In 1990, while studying postgraduate Glass and Art History at Kent State University, Lichty met theatre historian Leigh Clemons and Sociologist Jonathon Epstein. Clemons would later become Lichty’s scholarly collaborator (and spouse), and Epstein became partner in the media group, Haymarket Riot. During the first half of the 1990’s, Lichty and Epstein created a number of works on media and culture, including Americans Have No Identity, but they do have Wonderful Teeth, The Sociology of Jean Baudrillard, and Haymarket Riot’s MACHINE.

By the mid 1990’s, the World Wide Web burst upon American culture, and advances in personal media production allowed the individual to create media art available only to institutions. From this, early web artworks following his love of art and theory, such as (re)cursor and video like Haymarket Riot’s WEB were created, which caught the attention of corporate activists cum art group RTMark. From the mid 90’s to the early 00’s, the critical work started with Haymarket Riot continued in collaboration with RTMark in creating visuals and animation for exhibitions and video, culminating in 1999’s Bringing It to YOU!, which was featured in the 2000 Whitney Biennial.

Solo work continued as well, exploring the nature of narrative structure in online spaces. These include 1998’s Metaphor and Terrain, a ‘sculptural’ essay examining interface as art object, 1999’s Grasping @ Bits, another hyperessay looking at issues of art and intellectual property rights, and 2000 Smithsonian American Art Museum commission SPRAWL: The American Landscape in Transition. This last piece consisted of a hyperdocumentary consisting of over 190 minutes of interviews, various texts, and 32 panoramic vistas of areas in his home town of North Canton, Ohio that were in the midst of rapid change due to the housing boom of the late 90’s.

After 2000, Lichty’s artistic and scholarly practice would further expand from solo and collaborative works to include numerous curatorial projects, including (re)distributions: Mobile Device and PDA Art, columnist for ArtByte Magazine, and the assumption of the Executive Editor position at Intelligent Agent Magazine (NYC), in partnership with Whitney Museum of American Art digital arts curator, Christiane Paul. In addition, his service to the New Media community also expanded by becoming Chair of the Inter-Society of Electronic Art’s (ISEA’s) Cultural Diversity Committee, and Executive Curator of Microcinema International’s Mobile Exposure cellphone video festival.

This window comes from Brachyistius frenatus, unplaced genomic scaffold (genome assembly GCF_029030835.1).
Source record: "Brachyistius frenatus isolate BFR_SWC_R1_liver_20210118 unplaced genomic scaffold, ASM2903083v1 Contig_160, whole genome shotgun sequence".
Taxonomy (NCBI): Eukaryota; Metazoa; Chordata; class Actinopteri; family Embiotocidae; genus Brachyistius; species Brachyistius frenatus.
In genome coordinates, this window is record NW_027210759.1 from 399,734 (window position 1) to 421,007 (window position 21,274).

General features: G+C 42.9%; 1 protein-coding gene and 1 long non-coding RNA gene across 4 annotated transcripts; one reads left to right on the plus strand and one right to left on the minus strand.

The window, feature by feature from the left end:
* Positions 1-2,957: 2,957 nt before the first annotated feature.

In 2001, the RTMark visual collaborations would catch the attention of another activist group, The Yes Men. This group’s comical stunts, calling for humane treatment of global populations by organizations such as Dow Chemical, EXXON, the US Government, and the WTO, were featured internationally from ArtNews to the BBC. Lichty’s slapstick animations from bizarre management schemes to fast-food waste reclamation projects were core illustrative components of the group’s presentations, and featured in Bluemark’s documentary, The Yes Men, which showed at the Sundance, Berlin, and Sydney film festivals.

After over a decade in the New Media art world, a desire share his experience through teaching required that Lichty seek a terminal (MFA) degree. In 2004, he entered Bowling Green State University’s Digital Arts program under advisor Gregory Little. While planning to graduate in 2006, Lichty has served as Representative-at-Large for BGSU Graduate Student Senate, the BGSU Public Arts Committee, and is member of Phi Kappa Phi with a 4.0 GPA. He remains in his former duties, and is most recently featured in the exhibition, Dreaming of a More Better Future, at the Cleveland Institute of Art with Kevin and Jennifer McCoy and Vito Acconci. http://www.voyd.com/voyd/

 

Spire Reloaded, Video, 200

The Passion of Garth Algar, Video, 2008

Spire Sublimination, Video, 2008

Written by admin

January 21, 2010 at 10:28 am